Jul 19, 2012
Flashback: My Summer with the World Youth Day Cross
Hard to believe that we're celebrating the 10 year anniversary of World Youth Day (WYD) coming to Canada and, specifically, the Archdiocese of Toronto. These were grace filled moments not only for our faith community but for all those who were impacted by the Papal Visit. If you were living in the Greater Toronto Area in 2002, you'd be hard pressed not to have come into contact with WYD.
I was blessed to have a small role in helping bring the WYD experience to life in our Archdiocese, seconded from my "day" job to coordinate the pilgrimage of the World Youth Day Cross for the 47 days leading up to this global event in Toronto, June 6- July 23, 2002.
For those unfamiliar with the simple cross, you might compare it to the Olympic Flame, a powerful symbol that first began its trek around the world in 1984. Two crosses exist today as they did 10 years ago, with one a mobile symbol of World Youth Days and the second housed in the San Lorenzo Youth Centre, steps from St. Peter's Square, welcoming global visitors daily.
The cross had spent the year leading up to WYD traveling throughout Canada, raising awareness everywhere it went. The journey of 40,000 km was the subject of books, countless media articles and plenty of photographs. In our vast nation, the cross traveled by airplane, boat, car, snowmobile and most importantly, by foot, carried by pilgrims of every age, ethnicity and background.
About six weeks prior to the start of WYD, 19 "Portageurs", recalling the portages of the First Nations peoples and early Canadian missionaries, made the 543 km pilgrimage from Montreal to Toronto carrying the cross and staying in host families every evening. These 19 young adults from across Canada made a very public witness with stories of prayer, reconciliation and hope that won't soon be forgotten.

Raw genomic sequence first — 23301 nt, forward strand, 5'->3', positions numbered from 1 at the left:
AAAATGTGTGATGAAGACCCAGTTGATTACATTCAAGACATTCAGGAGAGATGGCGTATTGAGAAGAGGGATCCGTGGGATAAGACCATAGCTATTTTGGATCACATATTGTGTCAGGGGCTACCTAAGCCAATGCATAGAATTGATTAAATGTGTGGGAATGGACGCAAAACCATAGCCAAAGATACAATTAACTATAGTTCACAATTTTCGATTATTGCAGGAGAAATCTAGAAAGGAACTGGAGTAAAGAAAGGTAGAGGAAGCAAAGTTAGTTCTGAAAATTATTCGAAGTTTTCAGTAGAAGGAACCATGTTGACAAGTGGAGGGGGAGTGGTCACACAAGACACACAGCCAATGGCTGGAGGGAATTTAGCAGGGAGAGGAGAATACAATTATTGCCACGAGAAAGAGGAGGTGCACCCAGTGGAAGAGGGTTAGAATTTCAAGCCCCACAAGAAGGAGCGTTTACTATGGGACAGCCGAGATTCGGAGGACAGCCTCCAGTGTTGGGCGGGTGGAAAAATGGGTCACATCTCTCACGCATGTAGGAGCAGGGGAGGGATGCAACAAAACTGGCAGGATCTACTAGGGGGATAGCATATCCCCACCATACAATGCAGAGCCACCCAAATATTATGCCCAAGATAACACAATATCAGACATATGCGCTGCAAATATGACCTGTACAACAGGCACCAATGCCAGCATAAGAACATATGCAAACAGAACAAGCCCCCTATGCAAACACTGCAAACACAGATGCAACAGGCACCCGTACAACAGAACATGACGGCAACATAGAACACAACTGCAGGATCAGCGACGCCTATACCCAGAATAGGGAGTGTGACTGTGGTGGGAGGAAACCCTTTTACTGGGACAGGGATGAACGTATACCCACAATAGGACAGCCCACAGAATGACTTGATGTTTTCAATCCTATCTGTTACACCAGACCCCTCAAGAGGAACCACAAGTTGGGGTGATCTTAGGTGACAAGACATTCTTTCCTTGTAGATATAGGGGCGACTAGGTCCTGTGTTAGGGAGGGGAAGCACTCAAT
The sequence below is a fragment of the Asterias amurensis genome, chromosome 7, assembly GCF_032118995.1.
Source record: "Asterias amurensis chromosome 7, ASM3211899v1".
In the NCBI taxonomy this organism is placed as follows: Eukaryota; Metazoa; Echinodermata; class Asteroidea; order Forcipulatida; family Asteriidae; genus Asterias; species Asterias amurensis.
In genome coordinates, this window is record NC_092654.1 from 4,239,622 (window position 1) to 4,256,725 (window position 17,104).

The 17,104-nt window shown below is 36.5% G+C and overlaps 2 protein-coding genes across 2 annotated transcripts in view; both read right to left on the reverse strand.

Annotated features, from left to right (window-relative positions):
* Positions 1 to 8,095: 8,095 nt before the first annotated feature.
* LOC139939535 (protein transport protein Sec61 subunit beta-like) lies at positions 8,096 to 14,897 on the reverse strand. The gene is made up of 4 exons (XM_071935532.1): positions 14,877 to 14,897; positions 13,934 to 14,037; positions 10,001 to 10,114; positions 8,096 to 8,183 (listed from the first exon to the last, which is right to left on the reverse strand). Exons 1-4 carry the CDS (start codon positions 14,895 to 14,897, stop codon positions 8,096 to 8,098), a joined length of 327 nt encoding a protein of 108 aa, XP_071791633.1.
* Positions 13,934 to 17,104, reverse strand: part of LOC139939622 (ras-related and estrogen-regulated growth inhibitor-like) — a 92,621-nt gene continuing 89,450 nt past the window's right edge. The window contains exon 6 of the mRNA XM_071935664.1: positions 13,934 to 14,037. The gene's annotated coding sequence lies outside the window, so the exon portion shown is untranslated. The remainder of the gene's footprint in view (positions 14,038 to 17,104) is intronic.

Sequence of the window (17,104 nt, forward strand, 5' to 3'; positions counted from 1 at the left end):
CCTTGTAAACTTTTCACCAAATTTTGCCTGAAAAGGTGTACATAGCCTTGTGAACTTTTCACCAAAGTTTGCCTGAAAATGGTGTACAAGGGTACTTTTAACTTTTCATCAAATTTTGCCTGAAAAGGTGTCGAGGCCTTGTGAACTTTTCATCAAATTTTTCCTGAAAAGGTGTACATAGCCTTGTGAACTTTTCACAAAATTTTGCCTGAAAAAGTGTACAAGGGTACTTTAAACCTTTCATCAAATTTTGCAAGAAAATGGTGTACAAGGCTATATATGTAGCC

I consider working on the pilgrimage of the WYD Cross one of the greatest blessings of my life. In the months leading up the journey of the cross in the Archdiocese of Toronto, I saw unity, cooperation, creativity, prayer and mutual support unlike any other project I'd worked on in my time with the church. Every region of the Archdiocese had a specified number of days with the cross. With more than 220 Catholic Churches, it just wasn't possible to have every parish host it. This really was a blessing in disguise. It forced parishes and lay movements to work together to come up with creative ways to include everyone in the journey. We also challenged local organizers to consider places where the cross was needed for "evangelization". While visits to local churches were certainly appreciated and a necessary part of the journey, we asked communities to look at the greater pastoral needs in their area.
The result? In many ways, a 47 day spiritual buffet that would leave one bursting. The WYD Cross made its way to Georgian Downs Racetrack for a prayer service for those with addictions; it appeared next to shops in Bloor West Village on its way from church to church. You might find the WYD Cross at a local hospital with cancer patients coming out of their rooms for the first time in days to touch this simple piece of wood. It showed up at the Eaton Centre, one of the busiest "marketplaces" in the country alongside big box stores before a stint at Queen's Park subway station, where commuters stopped during the morning rush hour to pray before this amazing symbol of our faith.